Tuesday, July 17, 2007
They say you can't stop progress. The downside of living in the country, close to a major city is that your peaceful way of living can be suddenly interrupted by what they call progress.
Looking out the picture window last evening, I saw the beginning of such progress. Our view, for many years, has been a very serene wildlife lake. On its eastern shore sits that barn, or at least it did sit until last evening. The neighbor has decided to build a high dollar development and the barn must go to be soon replaced with three McMansions, of sorts, likely to be built and occupied by those who desire to bring the suburbs with them into the country. What this means is that sounds and smells not associated with the suburbs may not be tolerated by these displaced suburbanites.
Sled dogs make noise. Not a lot of noise, mind you, just at feeding time, while loading the truck for training or when hooking the dogs up to the sled. This may be just enough noise to be quite out of the ordinary and unacceptable for someone not familiar with such a lifestyle.
What can be done? For starters, a county meeting is being held this evening and we will be in attendance. Having lived here for years, its important for the county officials to know that we are concerned about how our quality of life will be affected by this development. Our view will forever be changed. We can live with that. What will be more difficult to live with is the idea that uninformed buyers will purchase those high dollar homes and complain about the noise coming from the sled dog kennel across the lake that they had no idea existed. Disclosure will be the key and our hope is that the owner of the development will be required to legally disclose our existence.
We plan to also put up signs along the road indicating our presence. As the lots sell, you can bet we will be the first in line to welcome them to the neighborhood, with a sled dog or two by our side.
Sunday, July 15, 2007
Saturday, July 14, 2007
Chris and Frankie making a successful creek crossing.
Hey, what's wrong with this picture?
Lily deciding that Sara should be the one in the water. She'll stick to the rocks.
Lily deciding that Sara should be the one in the water. She'll stick to the rocks.
Today's Points Unknown Canicross Hike was held at Forestville State Park. The temperature was 74 degrees with low humidity. There were blue skies with big fluffy white clouds. It was a beautiful day for a hike!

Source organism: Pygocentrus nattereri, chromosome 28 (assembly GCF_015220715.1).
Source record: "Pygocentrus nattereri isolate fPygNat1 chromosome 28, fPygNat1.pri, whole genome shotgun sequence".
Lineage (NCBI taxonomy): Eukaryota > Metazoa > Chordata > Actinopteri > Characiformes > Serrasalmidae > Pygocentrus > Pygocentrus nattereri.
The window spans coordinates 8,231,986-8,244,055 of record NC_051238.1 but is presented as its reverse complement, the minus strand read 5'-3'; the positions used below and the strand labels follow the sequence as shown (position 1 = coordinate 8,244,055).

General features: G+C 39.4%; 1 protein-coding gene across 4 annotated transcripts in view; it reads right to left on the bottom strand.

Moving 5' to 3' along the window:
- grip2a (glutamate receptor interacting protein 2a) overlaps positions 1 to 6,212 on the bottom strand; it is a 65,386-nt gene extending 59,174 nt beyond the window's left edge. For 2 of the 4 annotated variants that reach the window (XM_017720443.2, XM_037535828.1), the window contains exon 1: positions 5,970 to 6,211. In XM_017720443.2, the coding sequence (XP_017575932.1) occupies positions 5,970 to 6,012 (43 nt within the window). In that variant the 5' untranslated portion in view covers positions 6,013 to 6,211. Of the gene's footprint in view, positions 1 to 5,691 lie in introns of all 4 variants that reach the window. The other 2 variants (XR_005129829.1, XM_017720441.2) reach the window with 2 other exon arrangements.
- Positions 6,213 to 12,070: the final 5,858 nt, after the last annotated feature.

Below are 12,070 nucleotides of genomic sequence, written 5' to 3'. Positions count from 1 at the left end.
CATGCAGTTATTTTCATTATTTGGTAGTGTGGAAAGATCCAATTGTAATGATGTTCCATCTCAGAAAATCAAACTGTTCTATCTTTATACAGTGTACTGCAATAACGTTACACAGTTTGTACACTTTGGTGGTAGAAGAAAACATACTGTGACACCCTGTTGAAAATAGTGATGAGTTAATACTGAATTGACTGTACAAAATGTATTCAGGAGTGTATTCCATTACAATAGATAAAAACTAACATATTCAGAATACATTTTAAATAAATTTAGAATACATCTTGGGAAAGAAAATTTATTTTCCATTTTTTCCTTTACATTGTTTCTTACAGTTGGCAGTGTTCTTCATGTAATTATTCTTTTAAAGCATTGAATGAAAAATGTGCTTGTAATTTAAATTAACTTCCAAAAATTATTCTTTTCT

This park is known as an excellent equestrian destination so we knew we would have some very good chances for "on-by" training. The hike began with a relatively steep downhill grade then leveled off once we crossed the South Branch of the Root River and remained level most of the hike. There was a bridge for our first water crossing. Little did we know that on our hike to the Big Spring we would encounter several creek crossings designed more for our equestrian friends than for people with dogs attached to them. Being as this is a karst region and the creeks are fed by springs and run underground at times in the numerous cave areas, the water was a brisk 48 degrees F. As you might imagine, the dogs loved the cool water break. Their human counterparts, that may have ended up in the water unexpectedly, may have thought otherwise.
Once at the Big Spring and at the end of the first leg of our 4 mile trail, we took a long break as the dogs played in the water and we watched as the horses were lead into creek. Then it was 2 miles back on the same trail. We were able to progress to practicing moving "on-bys" as several groups of horse and riders passed us head on, versus doing stopped "on-bys" as we did on the way in.
I think its safe to say that fun was had by all, including those unexpectedly dumped into the "drink" during our challenging creek crossings.
Sunday, July 8, 2007
Friday, July 6, 2007
All plans were off for the 4th of July when we awoke to a huge tree down in the dog yard. The tree fell in three dog kennels, demolishing the top rail of two kennels. Thankfully the dogs were unharmed. It looked worse than it was, however four hours were spent just cutting it up and hauling it out to burn, not to mention the time taken for repairs.
Temps were in the 90s with the dew point in the upper 60s. This made for a challenging day working outside next to a massive fire. By the end of the day, all dogs were safe and happy in their newly repaired kennels.